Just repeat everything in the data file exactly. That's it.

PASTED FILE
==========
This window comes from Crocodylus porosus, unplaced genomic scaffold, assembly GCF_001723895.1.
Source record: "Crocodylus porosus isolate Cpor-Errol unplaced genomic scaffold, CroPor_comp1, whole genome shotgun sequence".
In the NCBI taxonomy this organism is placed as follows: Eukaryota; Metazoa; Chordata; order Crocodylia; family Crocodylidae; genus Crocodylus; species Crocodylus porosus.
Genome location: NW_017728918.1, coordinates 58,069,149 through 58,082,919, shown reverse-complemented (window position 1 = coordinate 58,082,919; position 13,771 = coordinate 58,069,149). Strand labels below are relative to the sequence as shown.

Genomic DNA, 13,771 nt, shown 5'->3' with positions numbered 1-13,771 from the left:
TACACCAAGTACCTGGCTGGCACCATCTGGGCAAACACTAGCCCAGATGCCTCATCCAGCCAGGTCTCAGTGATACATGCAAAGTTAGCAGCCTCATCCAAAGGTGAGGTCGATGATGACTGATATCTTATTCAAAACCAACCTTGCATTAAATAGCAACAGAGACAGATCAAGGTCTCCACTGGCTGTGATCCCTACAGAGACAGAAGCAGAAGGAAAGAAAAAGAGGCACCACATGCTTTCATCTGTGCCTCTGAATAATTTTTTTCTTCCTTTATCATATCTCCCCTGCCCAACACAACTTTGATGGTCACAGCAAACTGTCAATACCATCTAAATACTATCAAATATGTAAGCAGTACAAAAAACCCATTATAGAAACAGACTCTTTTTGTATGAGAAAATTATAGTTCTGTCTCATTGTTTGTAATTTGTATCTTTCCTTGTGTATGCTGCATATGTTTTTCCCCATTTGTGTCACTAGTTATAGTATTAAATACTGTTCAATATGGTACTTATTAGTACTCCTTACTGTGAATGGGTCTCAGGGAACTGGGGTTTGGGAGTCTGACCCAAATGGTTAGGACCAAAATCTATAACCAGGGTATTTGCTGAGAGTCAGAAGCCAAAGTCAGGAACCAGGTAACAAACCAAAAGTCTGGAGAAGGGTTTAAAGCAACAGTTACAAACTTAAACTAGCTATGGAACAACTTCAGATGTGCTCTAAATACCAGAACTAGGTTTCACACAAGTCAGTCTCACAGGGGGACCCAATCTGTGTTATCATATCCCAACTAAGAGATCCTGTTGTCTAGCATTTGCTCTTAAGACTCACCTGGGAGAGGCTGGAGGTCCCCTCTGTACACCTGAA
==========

This window comes from Crocodylus porosus, unplaced genomic scaffold, assembly GCF_001723895.1.
Source record: "Crocodylus porosus isolate Cpor-Errol unplaced genomic scaffold, CroPor_comp1, whole genome shotgun sequence".
In the NCBI taxonomy this organism is placed as follows: Eukaryota; Metazoa; Chordata; order Crocodylia; family Crocodylidae; genus Crocodylus; species Crocodylus porosus.
Genome location: NW_017728918.1, coordinates 58,069,149 through 58,082,919, shown reverse-complemented (window position 1 = coordinate 58,082,919; position 13,771 = coordinate 58,069,149). Strand labels below are relative to the sequence as shown.

Genomic DNA, 13,771 nt, shown 5'->3' with positions numbered 1-13,771 from the left:
TACACCAAGTACCTGGCTGGCACCATCTGGGCAAACACTAGCCCAGATGCCTCATCCAGCCAGGTCTCAGTGATACATGCAAAGTTAGCAGCCTCATCCAAAGGTGAGGTCGATGATGACTGATATCTTATTCAAAACCAACCTTGCATTAAATAGCAACAGAGACAGATCAAGGTCTCCACTGGCTGTGATCCCTACAGAGACAGAAGCAGAAGGAAAGAAAAAGAGGCACCACATGCTTTCATCTGTGCCTCTGAATAATTTTTTTCTTCCTTTATCATATCTCCCCTGCCCAACACAACTTTGATGGTCACAGCAAACTGTCAATACCATCTAAATACTATCAAATATGTAAGCAGTACAAAAAACCCATTATAGAAACAGACTCTTTTTGTATGAGAAAATTATAGTTCTGTCTCATTGTTTGTAATTTGTATCTTTCCTTGTGTATGCTGCATATGTTTTTCCCCATTTGTGTCACTAGTTATAGTATTAAATACTGTTCAATATGGTACTTATTAGTACTCCTTACTGTGAATGGGTCTCAGGGAACTGGGGTTTGGGAGTCTGACCCAAATGGTTAGGACCAAAATCTATAACCAGGGTATTTGCTGAGAGTCAGAAGCCAAAGTCAGGAACCAGGTAACAAACCAAAAGTCTGGAGAAGGGTTTAAAGCAACAGTTACAAACTTAAACTAGCTATGGAACAACTTCAGATGTGCTCTAAATACCAGAACTAGGTTTCACACAAGTCAGTCTCACAGGGGGACCCAATCTGTGTTATCATATCCCAACTAAGAGATCCTGTTGTCTAGCATTTGCTCTTAAGACTCACCTGGGAGAGGCTGGAGGTCCCCTCTGTACACCTGAA